fact. In the case sub judice, the inference of theft is based upon the testimony of
the witness and the facts and circumstances surrounding the location of the
radiator, none of which are inferences. This is not an inference upon inference
More to the point, it has long been the law in Kentucky that a
conviction may rest upon circumstantial evidence. 4 See Newton v. Commonwealth,
2 S.W.2d 661 (Ky. 1928). Sufficient circumstantial evidence is such evidence
from which the judge can conclude that reasonable minds might fairly find guilt
beyond a reasonable doubt based on the totality of the evidence. Hodges v.
Commonwealth, 473 S.W.2d 811, 812-813 (Ky. 1971). “Intent can be inferred
from the actions of an accused and the surrounding circumstances.” Anastasi v.
Commonwealth, 754 S.W.2d 860, 862 (Ky. 1988). The jury has wide latitude in
inferring intent from the evidence. Rayburn v. Commonwealth, 476 S.W.2d 187
(Ky. 1972). There was sufficient circumstantial evidence for the jury to conclude
that the Appellant intended to commit theft.
Appellant then argues that since circumstantial evidence may not
support a conviction that she could not be convicted because the only evidence of
guilt would be the disbelief of her testimony. While correct that mere disbelief of
testimony will not form a basis for affirmative findings on issues which the state
bears the burden of proof; circumstantial evidence will support such a conviction.
See Marshall v. Lonberder, 459 U.S. 422 (1983), and our prior analysis on
circumstantial evidence. Therefore, Appellant’s argument based on Marshall is
Nor do we agree that the circumstantial evidence impermissibly shifted the burden of
persuasion onto the Appellant to disprove the inference that she intended the natural
consequences of her actions as Appellant argues. See Parker v. Commonwealth, 952 S.W.2d
209, 212 (Ky.1997).
As to Appellant’s motion for directed verdict based on the three prior
arguments, we must first look to the trial court’s actions and our standard of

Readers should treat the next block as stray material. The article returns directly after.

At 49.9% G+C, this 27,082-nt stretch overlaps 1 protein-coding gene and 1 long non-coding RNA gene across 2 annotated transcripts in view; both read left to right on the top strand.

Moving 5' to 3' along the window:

The trial court when faced with a directed verdict motion:
[M]ust draw all fair and reasonable inferences from the
evidence in favor of the Commonwealth. If the evidence
is sufficient to induce a reasonable juror to believe
beyond a reasonable doubt that the defendant is guilty, a
directed verdict should not be given. For the purpose of
ruling on the motion, the trial court must assume that the
evidence for the Commonwealth is true, but reserving to
the jury questions as to the credibility and weight to be
given to such testimony.
Commonwealth v. Benham, 816 S.W.2d 186, 187 (Ky. 1991).
The standard for appellate review of a directed verdict is:
[I]f under the evidence as a whole, it would be clearly
unreasonable for a jury to find guilt, only then the
defendant is entitled to a directed verdict of acquittal.
Id citing Commonwealth v. Sawhill, 660 S.W.2d 3 (Ky.1983).
Based on the evidence taken as a whole, it was not clearly
unreasonable for a jury to convict the Appellant of theft. Glasscock testified that
the gravel road was private property and Appellant admitted to knowing she was
on private property when removing the radiator. Appellant also testified that while
the radiator was on a pile of junk, there were both good items and junk on the lot.
While the testimony was controverted as to whether the radiator was placed by the
shop or by the gravel road, it was clear that the radiator was not placed by the
dumpster. The jury could reasonably believe that Appellant knew she was taking
anothers property with the intent to deprive them of it, even if the item appeared to
be less valuable than other items on the property. Therefore, it was not error to
deny Appellant’s motion for a directed verdict.
Appellant’s fourth argument is that her testimony was sufficient to
raise the defense of claim of right, that the Commonwealth failed to refute her
defense of claim of right by a reasonable doubt and, therefore, she was entitled to a
directed verdict. In reviewing Appellant’s argument, we shall first review two
The Appellant argues that her testimony that the radiator was trash
was sufficient to raise the defense of claim of right. KRS 514.020(1) states “[i]t is
a defense to prosecution for theft that the actor ...(b) Acted under a claim of right to
the property or service involved or a claim that he had a right to acquire or dispose
of it as he did ...”. Under KRS 500.070 subsection (1) provides:
The Commonwealth has the burden of proving every
element of the case beyond a reasonable doubt, except as
provided in subsection (3). This provision, however, does
not require disproof of any element that is entitled a
“defense,” as that term is used in this code, unless the
evidence tending to support the defense is of such
probative force that in the absence of countervailing
evidence the defendant would be entitled to a directed
verdict of acquittal. (emphasis added).
KRS 500.070 (3) provides “[t]he defendant has the burden of proving an element
of a case only if the statute which contains that element provides that the defendant
may prove such element in exculpation of his conduct.”
While the Commonwealth has the burden of proof, “it does not have
to rebut evidence of a defense”. Brock v. Commonwealth, 947 S.W.2d 24 (Ky.
1997). Thus, the Commonwealth need not rebut evidence of a defense. However
consider KRS 500.070. Under KRS 500.070, only if Appellant’s evidence under a